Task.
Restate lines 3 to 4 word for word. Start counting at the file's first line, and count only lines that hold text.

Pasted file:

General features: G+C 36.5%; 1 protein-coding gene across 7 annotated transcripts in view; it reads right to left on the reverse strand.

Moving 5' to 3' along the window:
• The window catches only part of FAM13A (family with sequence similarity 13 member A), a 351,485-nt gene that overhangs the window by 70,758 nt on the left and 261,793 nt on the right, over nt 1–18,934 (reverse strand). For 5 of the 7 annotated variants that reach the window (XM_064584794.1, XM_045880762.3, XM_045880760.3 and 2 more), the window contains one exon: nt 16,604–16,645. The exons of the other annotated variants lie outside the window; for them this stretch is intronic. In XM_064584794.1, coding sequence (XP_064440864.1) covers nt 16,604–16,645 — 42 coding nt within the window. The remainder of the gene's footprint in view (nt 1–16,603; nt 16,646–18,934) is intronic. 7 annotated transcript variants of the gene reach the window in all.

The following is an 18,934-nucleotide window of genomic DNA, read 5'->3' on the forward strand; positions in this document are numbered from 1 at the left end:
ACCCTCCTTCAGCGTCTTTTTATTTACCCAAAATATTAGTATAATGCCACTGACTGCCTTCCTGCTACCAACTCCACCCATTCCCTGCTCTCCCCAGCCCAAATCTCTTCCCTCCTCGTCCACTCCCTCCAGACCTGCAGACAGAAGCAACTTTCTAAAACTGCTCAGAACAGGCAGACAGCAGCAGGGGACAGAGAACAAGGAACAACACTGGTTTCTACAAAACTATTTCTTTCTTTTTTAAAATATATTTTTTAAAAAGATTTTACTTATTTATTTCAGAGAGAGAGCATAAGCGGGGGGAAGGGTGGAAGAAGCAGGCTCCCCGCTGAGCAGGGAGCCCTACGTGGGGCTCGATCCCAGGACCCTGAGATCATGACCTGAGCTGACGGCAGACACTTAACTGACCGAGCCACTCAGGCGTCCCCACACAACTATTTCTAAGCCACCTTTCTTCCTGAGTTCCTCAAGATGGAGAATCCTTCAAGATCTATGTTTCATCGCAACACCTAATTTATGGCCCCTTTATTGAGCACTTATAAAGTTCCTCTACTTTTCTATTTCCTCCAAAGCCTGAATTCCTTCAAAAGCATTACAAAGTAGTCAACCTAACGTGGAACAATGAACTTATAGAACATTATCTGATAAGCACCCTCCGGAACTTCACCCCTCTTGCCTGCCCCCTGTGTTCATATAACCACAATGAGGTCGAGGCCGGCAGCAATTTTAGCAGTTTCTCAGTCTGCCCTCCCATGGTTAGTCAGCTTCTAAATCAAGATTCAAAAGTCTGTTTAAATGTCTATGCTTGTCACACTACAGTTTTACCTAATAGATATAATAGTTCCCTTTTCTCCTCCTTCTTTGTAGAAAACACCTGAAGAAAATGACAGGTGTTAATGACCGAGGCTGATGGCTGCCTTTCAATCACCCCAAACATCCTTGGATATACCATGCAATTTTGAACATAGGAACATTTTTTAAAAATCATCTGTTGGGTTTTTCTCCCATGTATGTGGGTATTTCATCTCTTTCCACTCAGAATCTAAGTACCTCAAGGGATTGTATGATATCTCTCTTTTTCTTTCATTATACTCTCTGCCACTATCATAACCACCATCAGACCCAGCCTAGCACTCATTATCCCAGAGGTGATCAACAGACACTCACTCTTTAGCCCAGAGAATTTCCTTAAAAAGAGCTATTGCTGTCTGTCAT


• The window catches only part of FAM13A (family with sequence similarity 13 member A), a 351,485-nt gene that overhangs the window by 70,758 nt on the left and 261,793 nt on the right, over nt 1–18,934 (reverse strand). For 5 of the 7 annotated variants that reach the window (XM_064584794.1, XM_045880762.3, XM_045880760.3 and 2 more), the window contains one exon: nt 16,604–16,645. The exons of the other annotated variants lie outside the window; for them this stretch is intronic. In XM_064584794.1, coding sequence (XP_064440864.1) covers nt 16,604–16,645 — 42 coding nt within the window. The remainder of the gene's footprint in view (nt 1–16,603; nt 16,646–18,934) is intronic. 7 annotated transcript variants of the gene reach the window in all.

The following is an 18,934-nucleotide window of genomic DNA, read 5'->3' on the forward strand; positions in this document are numbered from 1 at the left end: